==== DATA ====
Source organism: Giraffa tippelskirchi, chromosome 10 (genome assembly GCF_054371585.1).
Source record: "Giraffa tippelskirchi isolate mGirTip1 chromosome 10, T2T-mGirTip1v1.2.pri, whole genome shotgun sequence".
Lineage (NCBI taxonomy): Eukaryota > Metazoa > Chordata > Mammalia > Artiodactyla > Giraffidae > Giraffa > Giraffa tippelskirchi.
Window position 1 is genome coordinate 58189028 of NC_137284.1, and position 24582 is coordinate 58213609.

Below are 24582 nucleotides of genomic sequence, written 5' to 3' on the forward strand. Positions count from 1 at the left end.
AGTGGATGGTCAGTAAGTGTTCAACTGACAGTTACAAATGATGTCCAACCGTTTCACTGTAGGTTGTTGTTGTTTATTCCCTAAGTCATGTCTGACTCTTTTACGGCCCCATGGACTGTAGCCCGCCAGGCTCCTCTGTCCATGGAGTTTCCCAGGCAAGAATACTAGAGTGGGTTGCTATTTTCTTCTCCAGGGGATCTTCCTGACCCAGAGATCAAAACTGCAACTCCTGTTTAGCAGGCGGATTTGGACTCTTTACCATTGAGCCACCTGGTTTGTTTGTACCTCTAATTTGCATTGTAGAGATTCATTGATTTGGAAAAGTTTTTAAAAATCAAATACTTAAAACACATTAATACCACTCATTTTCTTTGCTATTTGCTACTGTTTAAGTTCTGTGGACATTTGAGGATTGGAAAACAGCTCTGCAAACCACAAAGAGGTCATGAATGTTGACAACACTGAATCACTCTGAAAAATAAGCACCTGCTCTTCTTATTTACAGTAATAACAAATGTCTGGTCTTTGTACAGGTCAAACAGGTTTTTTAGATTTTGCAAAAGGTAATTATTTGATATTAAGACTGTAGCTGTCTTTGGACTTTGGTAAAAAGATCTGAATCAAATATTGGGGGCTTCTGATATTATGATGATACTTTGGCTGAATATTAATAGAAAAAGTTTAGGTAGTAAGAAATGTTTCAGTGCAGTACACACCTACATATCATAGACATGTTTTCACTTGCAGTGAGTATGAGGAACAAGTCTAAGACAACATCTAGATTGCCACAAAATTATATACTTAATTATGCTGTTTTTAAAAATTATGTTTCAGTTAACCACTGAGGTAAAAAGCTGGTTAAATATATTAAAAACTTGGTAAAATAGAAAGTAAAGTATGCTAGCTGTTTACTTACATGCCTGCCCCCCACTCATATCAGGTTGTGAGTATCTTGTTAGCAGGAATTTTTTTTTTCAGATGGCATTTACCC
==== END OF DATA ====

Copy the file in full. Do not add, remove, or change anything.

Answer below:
Source organism: Giraffa tippelskirchi, chromosome 10 (genome assembly GCF_054371585.1).
Source record: "Giraffa tippelskirchi isolate mGirTip1 chromosome 10, T2T-mGirTip1v1.2.pri, whole genome shotgun sequence".
Lineage (NCBI taxonomy): Eukaryota > Metazoa > Chordata > Mammalia > Artiodactyla > Giraffidae > Giraffa > Giraffa tippelskirchi.
Window position 1 is genome coordinate 58189028 of NC_137284.1, and position 24582 is coordinate 58213609.

Below are 24582 nucleotides of genomic sequence, written 5' to 3' on the forward strand. Positions count from 1 at the left end.
AGTGGATGGTCAGTAAGTGTTCAACTGACAGTTACAAATGATGTCCAACCGTTTCACTGTAGGTTGTTGTTGTTTATTCCCTAAGTCATGTCTGACTCTTTTACGGCCCCATGGACTGTAGCCCGCCAGGCTCCTCTGTCCATGGAGTTTCCCAGGCAAGAATACTAGAGTGGGTTGCTATTTTCTTCTCCAGGGGATCTTCCTGACCCAGAGATCAAAACTGCAACTCCTGTTTAGCAGGCGGATTTGGACTCTTTACCATTGAGCCACCTGGTTTGTTTGTACCTCTAATTTGCATTGTAGAGATTCATTGATTTGGAAAAGTTTTTAAAAATCAAATACTTAAAACACATTAATACCACTCATTTTCTTTGCTATTTGCTACTGTTTAAGTTCTGTGGACATTTGAGGATTGGAAAACAGCTCTGCAAACCACAAAGAGGTCATGAATGTTGACAACACTGAATCACTCTGAAAAATAAGCACCTGCTCTTCTTATTTACAGTAATAACAAATGTCTGGTCTTTGTACAGGTCAAACAGGTTTTTTAGATTTTGCAAAAGGTAATTATTTGATATTAAGACTGTAGCTGTCTTTGGACTTTGGTAAAAAGATCTGAATCAAATATTGGGGGCTTCTGATATTATGATGATACTTTGGCTGAATATTAATAGAAAAAGTTTAGGTAGTAAGAAATGTTTCAGTGCAGTACACACCTACATATCATAGACATGTTTTCACTTGCAGTGAGTATGAGGAACAAGTCTAAGACAACATCTAGATTGCCACAAAATTATATACTTAATTATGCTGTTTTTAAAAATTATGTTTCAGTTAACCACTGAGGTAAAAAGCTGGTTAAATATATTAAAAACTTGGTAAAATAGAAAGTAAAGTATGCTAGCTGTTTACTTACATGCCTGCCCCCCACTCATATCAGGTTGTGAGTATCTTGTTAGCAGGAATTTTTTTTTTCAGATGGCATTTACCC